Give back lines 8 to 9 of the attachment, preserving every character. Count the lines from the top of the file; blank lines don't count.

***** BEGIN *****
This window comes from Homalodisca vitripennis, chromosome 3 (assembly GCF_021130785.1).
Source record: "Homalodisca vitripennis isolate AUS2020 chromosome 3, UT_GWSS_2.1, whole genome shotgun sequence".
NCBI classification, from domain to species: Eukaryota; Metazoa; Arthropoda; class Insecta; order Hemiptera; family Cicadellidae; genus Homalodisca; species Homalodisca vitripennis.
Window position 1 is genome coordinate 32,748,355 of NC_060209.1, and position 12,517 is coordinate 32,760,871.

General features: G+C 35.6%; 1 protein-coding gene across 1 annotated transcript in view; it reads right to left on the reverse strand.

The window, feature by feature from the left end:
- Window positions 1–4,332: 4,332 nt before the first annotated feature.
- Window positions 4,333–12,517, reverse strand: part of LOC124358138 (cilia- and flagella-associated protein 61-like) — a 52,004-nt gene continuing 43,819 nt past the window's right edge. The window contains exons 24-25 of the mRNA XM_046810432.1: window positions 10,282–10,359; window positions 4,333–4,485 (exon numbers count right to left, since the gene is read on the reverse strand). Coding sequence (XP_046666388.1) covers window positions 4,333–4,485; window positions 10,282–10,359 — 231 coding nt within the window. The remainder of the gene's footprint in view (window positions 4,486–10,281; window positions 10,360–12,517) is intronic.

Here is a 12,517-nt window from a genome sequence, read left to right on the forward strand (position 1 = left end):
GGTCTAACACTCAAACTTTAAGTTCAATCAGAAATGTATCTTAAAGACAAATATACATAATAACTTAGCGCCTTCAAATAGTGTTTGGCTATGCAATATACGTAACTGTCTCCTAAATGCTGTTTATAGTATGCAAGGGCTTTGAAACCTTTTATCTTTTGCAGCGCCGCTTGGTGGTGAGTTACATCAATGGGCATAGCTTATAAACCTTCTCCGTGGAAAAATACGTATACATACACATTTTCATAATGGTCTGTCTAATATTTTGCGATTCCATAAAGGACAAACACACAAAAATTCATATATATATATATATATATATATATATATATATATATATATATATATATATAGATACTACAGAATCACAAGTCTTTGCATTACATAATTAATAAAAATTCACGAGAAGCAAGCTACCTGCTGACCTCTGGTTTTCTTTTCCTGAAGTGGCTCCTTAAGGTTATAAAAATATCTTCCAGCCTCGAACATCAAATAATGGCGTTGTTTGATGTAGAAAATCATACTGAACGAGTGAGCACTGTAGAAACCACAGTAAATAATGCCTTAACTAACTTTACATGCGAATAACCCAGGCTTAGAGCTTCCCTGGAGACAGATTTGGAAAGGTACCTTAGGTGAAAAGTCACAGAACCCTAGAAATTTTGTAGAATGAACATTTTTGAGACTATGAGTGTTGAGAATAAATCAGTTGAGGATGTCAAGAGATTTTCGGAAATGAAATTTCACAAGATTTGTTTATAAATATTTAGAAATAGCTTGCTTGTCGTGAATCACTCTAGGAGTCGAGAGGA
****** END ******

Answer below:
- Window positions 4,333–12,517, reverse strand: part of LOC124358138 (cilia- and flagella-associated protein 61-like) — a 52,004-nt gene continuing 43,819 nt past the window's right edge. The window contains exons 24-25 of the mRNA XM_046810432.1: window positions 10,282–10,359; window positions 4,333–4,485 (exon numbers count right to left, since the gene is read on the reverse strand). Coding sequence (XP_046666388.1) covers window positions 4,333–4,485; window positions 10,282–10,359 — 231 coding nt within the window. The remainder of the gene's footprint in view (window positions 4,486–10,281; window positions 10,360–12,517) is intronic.

Here is a 12,517-nt window from a genome sequence, read left to right on the forward strand (position 1 = left end):